ServSafe goes multilingual

Lauren Lee

ServSafe is a food and beverage safety training and certificate program administered by the National Restaurant Association. The program teaches comprehensive food safety and sanitation knowledge and procedures to food service professionals. It is offered by specialists in the nutrition and wellness program of Iowa State’s Human Sciences Extension and Outreach.

By law, every food establishment must have at least one manager with ServSafe certification. This includes foodservice within schools or assisted living centers, restaurants, food trucks, yogurt shops and any other type of food served to public. The total cost for the materials, review and exam is $150, which can be a hefty cost for smaller food establishments. However, it has been mandated that by 2018, all food establishments have at least one manager with the training and certification, thus creating higher demand for the class.

“Here in Iowa, one of the things we do for food safety is we partner with the Iowa Restaurant Association in teaching the food safe course, the ServSafe certification examination,” said Mary Krisco, field specialist for Human Sciences Extension and Outreach. “It’s a traditional role for state university to provide food safety and instruction education to the public.”

Lack of food safety or sanitation can have monumental consequences to businesses.

“It’s about preventing the contamination of food by viruses and bacteria,” Krisco said.

Small mistakes in food safety can expose people to harmful foodborne illnesses. The ServSafe program is designed to familiarize people with the food code, and what the laws are in food service. The program also trains food service workers on proper, safe food preparation and delivery procedures.

“The certification lasts up to five years, and being a federal requirement is valid across state lines,” Krisco said.

The main reason this certification is so important is that employees need to know the terminology and be able to refer to the food code when necessary. Recently, Krisco and others have been working to offer the ServSafe program in Spanish for native Spanish speakers.

“What we’re trying to do with Spanish-speaking people who work in the food industry is help them learn the material so they can pass the exam,” Krisco said. 

Many Hispanic food service workers speak English well enough for their job requirements, but struggle with reading and writing, which are not demanded daily for their line of work.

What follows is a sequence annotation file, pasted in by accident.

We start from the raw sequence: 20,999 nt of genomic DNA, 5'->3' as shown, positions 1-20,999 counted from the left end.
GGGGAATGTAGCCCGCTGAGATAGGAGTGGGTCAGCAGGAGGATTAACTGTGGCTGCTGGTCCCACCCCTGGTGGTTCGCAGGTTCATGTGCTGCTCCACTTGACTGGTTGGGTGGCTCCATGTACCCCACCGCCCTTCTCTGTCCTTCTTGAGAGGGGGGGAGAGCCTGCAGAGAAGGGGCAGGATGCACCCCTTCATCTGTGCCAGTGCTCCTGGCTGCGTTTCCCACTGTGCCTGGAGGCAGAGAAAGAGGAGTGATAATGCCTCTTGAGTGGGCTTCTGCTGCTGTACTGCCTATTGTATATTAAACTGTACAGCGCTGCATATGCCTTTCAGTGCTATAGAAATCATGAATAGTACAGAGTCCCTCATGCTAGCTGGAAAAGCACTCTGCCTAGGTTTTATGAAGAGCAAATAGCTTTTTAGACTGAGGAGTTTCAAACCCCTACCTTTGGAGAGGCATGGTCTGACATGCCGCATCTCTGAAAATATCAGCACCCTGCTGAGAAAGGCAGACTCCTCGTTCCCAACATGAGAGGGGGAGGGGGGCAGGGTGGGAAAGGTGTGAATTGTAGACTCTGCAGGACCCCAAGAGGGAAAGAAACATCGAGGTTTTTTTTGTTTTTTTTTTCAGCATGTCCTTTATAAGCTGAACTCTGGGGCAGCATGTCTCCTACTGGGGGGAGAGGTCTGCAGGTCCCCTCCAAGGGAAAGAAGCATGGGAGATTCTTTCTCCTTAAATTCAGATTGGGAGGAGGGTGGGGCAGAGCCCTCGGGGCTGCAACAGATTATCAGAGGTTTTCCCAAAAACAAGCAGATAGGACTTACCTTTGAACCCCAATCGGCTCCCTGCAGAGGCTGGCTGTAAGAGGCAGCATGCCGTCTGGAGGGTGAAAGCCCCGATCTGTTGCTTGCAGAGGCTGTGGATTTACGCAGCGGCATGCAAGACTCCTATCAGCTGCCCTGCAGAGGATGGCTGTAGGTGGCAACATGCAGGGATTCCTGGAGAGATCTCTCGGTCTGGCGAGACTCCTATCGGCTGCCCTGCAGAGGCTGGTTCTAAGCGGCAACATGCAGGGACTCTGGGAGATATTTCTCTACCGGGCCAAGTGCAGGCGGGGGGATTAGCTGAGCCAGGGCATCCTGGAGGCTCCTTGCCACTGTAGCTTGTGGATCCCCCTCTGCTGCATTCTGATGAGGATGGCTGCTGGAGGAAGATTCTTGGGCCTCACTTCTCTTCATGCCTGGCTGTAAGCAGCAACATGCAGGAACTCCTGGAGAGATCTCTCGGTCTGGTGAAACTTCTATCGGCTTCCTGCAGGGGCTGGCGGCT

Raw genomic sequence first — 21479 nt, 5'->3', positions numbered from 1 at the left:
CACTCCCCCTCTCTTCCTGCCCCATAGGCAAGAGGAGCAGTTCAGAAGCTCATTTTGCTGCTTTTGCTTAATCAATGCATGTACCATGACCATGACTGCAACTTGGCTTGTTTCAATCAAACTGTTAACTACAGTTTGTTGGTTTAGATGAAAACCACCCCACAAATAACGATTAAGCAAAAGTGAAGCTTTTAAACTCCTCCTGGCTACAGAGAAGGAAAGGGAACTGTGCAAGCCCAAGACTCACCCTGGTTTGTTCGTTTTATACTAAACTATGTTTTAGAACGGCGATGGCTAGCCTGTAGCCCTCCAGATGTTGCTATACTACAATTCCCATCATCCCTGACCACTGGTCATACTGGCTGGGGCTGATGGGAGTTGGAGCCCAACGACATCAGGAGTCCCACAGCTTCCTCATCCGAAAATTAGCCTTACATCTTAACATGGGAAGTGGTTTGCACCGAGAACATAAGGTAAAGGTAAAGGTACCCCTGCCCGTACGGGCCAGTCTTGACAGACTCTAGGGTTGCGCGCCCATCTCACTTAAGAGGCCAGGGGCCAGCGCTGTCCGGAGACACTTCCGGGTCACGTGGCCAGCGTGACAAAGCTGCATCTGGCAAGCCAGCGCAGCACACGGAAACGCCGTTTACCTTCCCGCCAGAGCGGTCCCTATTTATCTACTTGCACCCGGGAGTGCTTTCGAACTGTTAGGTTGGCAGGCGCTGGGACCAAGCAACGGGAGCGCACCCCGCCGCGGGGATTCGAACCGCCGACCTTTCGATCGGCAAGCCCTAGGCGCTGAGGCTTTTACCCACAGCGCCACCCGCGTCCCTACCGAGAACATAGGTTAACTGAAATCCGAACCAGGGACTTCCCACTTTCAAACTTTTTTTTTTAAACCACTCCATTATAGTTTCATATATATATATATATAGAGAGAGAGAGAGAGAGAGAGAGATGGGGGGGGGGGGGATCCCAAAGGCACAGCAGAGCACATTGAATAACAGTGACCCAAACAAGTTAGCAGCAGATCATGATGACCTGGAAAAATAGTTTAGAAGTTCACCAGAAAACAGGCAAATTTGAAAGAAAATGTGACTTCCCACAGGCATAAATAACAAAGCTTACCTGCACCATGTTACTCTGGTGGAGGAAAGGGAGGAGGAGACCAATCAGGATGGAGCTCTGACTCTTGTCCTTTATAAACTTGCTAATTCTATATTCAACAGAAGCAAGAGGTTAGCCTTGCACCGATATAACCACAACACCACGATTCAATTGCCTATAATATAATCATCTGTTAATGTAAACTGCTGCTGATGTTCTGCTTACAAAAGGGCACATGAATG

“It’s incredibly hard to take exams in a second language,” Krisco said. “In extension, we could see that Spanish-speaking people taking tests were just not doing very well. We decided that it might help passing rate if we offered it in Spanish.” 

The Iowa program does not have any specialists who are native Spanish speakers, but it is searching for qualified native speakers to fill that role with the proper training.

Teaching ServSafe is a part-time job, and food service workers tend to be very busy. However, a native Spanish speaker willing to teach the ServSafe program could be of great help to the Latino community.

“If we could find someone who could spare a day a month to teach this class and bring their own restaurant experience and be able to share with their students their own struggles managing and taking the exam,” Krisco said.

The Human Sciences Extension and Outreach is offering this as an outreach for smaller business people, though it expects many new students from a variety of backgrounds. By 2018, any food establishment without a certified manager will be in violation of the law and the restaurant owner could lose licensure.

“This food safety manager certification might mean [the] difference between having a job, not having a job and getting a promotion,” Krisco said.

The turnover rate in the food industry is high and Hispanics tend to work in chains as well. Passing the ServSafe program and exam the first time saves companies money as each additional attempt costs $50. Four attempts are allowed per year.

Latinos make up about 5.5 percent of Iowa’s population, according to the State Data Center of Iowa and nearly 6,700 Latinos are employed in the food service industry.

“The food service industry is big in Iowa and Spanish-speaking people are really important to that industry,” Krisco said. “The exam is not a measure of your food safety; food safety is a practice. In an ideal world, a good and ideal test of someone’s food safety skills would be experiential and give demonstrations of skills and be graded on that.” 

The ISU Extension and Outreach program hopes to continue offering the ServSafe program, not only the textbook and study materials, but also the review and exam in other languages to assist the food and restaurant industry as much as possible.

“It doesn’t really matter if you take the test in English or Spanish as far as your performance in kitchen is concerned,” Krisco said. “It seems that native English-speaking people have many of the same barriers if they’re not college graduates as non-native English speakers. Whether the exam is in Spanish or English, it has no barring — [what’s] important is that they get the knowledge.”